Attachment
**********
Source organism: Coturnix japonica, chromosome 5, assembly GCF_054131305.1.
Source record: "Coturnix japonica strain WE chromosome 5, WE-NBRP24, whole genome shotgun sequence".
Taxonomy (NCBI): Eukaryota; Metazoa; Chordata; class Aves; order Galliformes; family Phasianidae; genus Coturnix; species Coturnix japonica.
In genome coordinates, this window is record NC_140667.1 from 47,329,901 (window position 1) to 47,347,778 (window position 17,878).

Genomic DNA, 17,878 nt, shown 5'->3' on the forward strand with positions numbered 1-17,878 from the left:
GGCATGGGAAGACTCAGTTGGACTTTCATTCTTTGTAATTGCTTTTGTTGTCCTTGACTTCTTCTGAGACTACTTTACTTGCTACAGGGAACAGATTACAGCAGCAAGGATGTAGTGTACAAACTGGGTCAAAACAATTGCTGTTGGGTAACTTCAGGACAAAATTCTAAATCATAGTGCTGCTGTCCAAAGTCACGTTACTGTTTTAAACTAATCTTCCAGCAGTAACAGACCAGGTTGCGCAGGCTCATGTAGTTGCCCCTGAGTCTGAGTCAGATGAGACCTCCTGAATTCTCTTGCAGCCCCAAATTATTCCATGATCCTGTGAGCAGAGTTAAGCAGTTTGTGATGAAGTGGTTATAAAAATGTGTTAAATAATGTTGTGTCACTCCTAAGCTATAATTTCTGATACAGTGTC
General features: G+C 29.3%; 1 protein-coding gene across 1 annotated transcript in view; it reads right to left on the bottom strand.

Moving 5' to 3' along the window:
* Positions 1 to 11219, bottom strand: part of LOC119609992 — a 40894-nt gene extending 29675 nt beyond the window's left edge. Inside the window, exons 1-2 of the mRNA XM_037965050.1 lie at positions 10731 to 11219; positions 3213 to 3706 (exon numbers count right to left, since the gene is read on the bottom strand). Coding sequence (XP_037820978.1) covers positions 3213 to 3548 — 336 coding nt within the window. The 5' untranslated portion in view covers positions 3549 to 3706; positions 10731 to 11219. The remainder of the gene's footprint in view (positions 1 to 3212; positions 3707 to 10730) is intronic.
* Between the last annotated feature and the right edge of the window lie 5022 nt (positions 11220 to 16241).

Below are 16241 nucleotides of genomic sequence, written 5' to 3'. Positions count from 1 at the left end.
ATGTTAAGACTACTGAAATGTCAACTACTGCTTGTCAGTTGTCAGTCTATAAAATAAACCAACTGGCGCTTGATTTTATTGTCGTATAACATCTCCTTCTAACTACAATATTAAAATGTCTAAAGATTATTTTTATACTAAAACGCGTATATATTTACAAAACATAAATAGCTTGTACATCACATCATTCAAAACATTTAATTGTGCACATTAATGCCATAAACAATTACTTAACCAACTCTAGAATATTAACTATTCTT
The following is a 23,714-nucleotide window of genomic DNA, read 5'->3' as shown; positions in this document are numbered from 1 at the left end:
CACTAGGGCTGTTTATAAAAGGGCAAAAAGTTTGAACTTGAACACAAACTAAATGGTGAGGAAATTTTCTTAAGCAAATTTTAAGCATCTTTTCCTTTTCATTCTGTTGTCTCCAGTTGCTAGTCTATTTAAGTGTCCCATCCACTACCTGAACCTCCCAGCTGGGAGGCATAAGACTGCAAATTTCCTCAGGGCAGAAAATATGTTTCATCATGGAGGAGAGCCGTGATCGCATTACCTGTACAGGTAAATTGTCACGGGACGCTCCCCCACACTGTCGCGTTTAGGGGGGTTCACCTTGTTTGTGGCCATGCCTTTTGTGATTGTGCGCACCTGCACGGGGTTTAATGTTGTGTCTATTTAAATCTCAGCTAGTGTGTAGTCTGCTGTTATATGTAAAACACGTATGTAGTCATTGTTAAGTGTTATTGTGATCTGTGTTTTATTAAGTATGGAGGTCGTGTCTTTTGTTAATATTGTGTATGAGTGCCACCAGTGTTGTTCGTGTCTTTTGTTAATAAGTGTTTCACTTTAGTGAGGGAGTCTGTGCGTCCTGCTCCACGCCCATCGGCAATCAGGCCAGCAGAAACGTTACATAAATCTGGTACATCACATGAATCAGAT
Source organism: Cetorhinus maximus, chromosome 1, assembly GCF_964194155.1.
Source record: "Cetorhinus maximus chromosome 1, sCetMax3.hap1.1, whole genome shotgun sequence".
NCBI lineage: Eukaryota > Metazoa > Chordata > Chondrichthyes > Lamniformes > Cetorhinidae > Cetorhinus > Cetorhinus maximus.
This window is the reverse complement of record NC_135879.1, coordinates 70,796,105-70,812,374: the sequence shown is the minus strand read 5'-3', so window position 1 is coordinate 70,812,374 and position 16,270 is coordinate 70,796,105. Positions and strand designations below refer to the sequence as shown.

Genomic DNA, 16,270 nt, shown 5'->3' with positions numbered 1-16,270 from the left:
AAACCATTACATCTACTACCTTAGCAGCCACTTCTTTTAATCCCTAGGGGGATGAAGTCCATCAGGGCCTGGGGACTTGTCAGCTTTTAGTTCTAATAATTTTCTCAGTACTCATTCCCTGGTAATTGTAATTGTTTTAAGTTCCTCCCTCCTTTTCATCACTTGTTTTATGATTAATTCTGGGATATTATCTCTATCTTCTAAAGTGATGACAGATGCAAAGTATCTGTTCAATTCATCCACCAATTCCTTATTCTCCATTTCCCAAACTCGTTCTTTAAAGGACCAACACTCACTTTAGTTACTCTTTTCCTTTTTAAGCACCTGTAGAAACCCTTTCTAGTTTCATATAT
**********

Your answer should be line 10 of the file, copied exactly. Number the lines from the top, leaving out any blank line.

* Between the last annotated feature and the right edge of the window lie 5022 nt (positions 11220 to 16241).